A lot has happened since the coup against Prime Minister Thaksin Shinawatra on 19 September 2006.

Since then millions of words have been welded into shape in the hope of explaining Thailand’s history of stop-start dictatorship. Hundreds of talented and courageous people have contributed to this effort.

Special acknowledgement should be made of work by the likes of Pavin Chachavalpongpun, Tyrell Haberkorn, Duncan McCargo, Somsak Jeeamteerasakul, Nick Nostitz, Ji Ungpakorn, David Streckfuss, Chiranuch Premchaiporn, Joshua Kurlantzick, Charnvit Kasetsiri, Craig Reynolds, “Bangkok Pundit”, Federico Ferrara, Des Ball, Thongchai Winichakul, Chris Baker, Kevin Hewison, Khemthong Tonsakulrungruang, Michael Montesano, “PPT”, Patrick Jory, Thorn Pitidol, Michael Nelson, Pasuk Phongpaichit, Andrew MacGregor Marshall, Pravit Rojanaphruk, Michael Connors, Thitinan Pongsudhirak, and so many others.

There is much disagreement among such a distinguished cohort, yet, from my vantage, everyone plays their own important part in telling this fiendishly complex story. The grand symphony of explanation eventually finds concordance.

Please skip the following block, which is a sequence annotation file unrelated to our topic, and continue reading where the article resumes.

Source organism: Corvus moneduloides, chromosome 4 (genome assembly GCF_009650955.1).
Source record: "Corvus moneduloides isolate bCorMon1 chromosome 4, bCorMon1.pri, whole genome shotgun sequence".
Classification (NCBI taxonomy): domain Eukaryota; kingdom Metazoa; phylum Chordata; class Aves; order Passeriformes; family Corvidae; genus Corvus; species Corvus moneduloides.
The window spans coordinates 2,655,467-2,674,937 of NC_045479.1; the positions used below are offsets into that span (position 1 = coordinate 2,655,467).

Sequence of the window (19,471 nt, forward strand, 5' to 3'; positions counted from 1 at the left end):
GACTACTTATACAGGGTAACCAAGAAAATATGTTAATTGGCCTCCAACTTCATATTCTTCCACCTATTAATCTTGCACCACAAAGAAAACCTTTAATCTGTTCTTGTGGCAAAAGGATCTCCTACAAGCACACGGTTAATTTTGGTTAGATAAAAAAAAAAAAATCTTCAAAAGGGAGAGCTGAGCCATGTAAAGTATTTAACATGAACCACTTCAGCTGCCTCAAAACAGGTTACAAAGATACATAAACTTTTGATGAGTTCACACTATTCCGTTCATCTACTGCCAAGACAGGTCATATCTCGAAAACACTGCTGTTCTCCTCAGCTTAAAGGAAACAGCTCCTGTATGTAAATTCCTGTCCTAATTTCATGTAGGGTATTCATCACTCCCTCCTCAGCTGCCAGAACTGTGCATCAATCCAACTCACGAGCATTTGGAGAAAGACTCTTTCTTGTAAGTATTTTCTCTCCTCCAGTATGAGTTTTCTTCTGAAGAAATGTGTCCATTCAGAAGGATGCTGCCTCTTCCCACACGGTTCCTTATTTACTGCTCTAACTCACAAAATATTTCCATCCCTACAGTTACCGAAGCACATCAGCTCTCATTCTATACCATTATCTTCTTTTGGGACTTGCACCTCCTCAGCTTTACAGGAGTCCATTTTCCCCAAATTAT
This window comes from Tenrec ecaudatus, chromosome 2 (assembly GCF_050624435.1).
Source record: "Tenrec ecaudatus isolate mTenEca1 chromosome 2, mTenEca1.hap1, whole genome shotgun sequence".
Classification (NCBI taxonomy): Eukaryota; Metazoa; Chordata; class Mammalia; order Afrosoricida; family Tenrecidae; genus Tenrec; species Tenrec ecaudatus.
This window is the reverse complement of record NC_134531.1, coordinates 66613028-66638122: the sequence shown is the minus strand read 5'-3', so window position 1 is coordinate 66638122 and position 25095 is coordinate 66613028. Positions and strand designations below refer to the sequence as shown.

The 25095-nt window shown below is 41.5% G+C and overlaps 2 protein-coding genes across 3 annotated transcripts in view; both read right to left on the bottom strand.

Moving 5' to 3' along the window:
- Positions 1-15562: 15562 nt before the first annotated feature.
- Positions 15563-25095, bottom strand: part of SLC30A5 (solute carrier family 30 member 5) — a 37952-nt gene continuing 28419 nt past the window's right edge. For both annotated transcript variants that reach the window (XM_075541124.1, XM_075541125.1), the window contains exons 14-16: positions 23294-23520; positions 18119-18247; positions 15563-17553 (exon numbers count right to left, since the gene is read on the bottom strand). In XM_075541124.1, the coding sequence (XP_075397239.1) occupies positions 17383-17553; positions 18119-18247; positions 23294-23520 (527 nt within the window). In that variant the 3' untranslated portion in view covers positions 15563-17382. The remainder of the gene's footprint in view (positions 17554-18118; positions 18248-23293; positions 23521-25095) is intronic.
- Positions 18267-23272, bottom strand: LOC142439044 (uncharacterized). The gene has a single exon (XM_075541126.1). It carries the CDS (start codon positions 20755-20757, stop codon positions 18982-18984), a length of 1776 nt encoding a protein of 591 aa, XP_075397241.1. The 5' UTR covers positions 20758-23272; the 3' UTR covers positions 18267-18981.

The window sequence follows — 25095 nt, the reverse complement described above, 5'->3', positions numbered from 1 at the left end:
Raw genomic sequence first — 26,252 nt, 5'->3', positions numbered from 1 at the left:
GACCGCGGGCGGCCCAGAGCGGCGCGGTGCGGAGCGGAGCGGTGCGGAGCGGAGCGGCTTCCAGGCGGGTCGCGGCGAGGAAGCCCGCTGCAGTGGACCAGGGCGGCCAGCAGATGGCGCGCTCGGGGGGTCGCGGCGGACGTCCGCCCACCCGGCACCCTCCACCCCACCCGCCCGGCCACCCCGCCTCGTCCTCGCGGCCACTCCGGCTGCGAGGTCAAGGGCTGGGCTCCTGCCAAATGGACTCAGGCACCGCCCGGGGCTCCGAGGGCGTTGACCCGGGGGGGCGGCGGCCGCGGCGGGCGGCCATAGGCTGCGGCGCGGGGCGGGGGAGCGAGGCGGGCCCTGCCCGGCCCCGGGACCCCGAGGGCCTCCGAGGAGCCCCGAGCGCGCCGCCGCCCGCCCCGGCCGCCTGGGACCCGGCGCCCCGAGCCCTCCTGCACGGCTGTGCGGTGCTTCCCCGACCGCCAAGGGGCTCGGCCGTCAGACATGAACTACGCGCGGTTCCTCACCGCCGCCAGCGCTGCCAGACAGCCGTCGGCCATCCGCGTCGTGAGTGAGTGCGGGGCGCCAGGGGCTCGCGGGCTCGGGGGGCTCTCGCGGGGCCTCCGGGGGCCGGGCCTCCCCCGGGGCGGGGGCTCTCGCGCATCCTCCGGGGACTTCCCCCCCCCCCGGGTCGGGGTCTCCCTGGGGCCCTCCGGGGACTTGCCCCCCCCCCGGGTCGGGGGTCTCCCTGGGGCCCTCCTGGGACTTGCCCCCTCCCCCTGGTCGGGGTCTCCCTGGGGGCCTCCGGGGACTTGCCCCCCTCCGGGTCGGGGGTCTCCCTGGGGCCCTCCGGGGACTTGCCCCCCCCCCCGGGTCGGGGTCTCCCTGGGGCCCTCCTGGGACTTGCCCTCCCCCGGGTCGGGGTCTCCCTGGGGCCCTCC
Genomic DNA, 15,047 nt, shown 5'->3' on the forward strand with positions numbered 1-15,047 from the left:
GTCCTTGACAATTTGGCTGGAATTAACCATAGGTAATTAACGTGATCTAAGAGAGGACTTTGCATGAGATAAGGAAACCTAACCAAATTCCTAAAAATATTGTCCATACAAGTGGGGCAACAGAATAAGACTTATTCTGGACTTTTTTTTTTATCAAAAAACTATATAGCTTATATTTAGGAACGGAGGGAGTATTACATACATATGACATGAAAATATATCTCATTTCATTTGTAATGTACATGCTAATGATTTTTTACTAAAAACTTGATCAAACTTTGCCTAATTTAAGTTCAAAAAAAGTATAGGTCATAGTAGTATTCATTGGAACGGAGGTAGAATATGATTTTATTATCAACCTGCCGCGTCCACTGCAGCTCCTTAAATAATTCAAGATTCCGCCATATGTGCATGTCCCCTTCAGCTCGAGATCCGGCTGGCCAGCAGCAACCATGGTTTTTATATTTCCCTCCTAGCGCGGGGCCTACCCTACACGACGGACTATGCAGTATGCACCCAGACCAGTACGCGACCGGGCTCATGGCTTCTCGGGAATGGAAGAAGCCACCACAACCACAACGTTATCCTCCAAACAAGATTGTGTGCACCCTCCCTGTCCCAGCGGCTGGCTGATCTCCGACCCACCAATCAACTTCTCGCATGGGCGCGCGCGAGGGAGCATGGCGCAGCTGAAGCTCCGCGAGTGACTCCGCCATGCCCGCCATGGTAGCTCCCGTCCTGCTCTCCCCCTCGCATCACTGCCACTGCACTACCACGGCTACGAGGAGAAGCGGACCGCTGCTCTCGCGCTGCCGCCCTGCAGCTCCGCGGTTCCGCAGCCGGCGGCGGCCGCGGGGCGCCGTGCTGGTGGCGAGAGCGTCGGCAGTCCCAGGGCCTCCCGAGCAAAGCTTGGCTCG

Sadly, for all this valuable academic and analytical attention, there’s every chance that next year’s 10th anniversary of the 2006 coup will be marked under the leadership of General Prayuth Chan-ocha. By his own account, he’s prepared to settle in for the long haul.

Given the current circumstances for Thailand’s democratic voices — too many of whom are on-the-run, locked up or cowed into silence — it is important to recognise the trauma of these past 9 years. Much has been lost along the way.

It is also good to reconsider what we wrote back right at the beginning, in the week of the 2006 coup. For those keen to take a wander down memory lane there is plenty of early New Mandala coverage of military rule: pieces like this one by me, and this one by Andrew Walker.


What next? Another decade of topsy-turvy political competition? The final strangulation of dissent? More violence? The long feared civil war? Something worse?

Since the 2006 coup one of the biggest changes has been critical discussion of the political role of Thailand’s royals. Over the past 9 years, their entanglement in anti-democratic politics has received a great deal of scrutiny.

In light of that scrutiny, there seems to be more gloom ahead for a country whose battered democratic institutions have proved no match for royalist and military might.

Nicholas Farrelly is a co-founder of New Mandala, a website launched on 16 June 2006.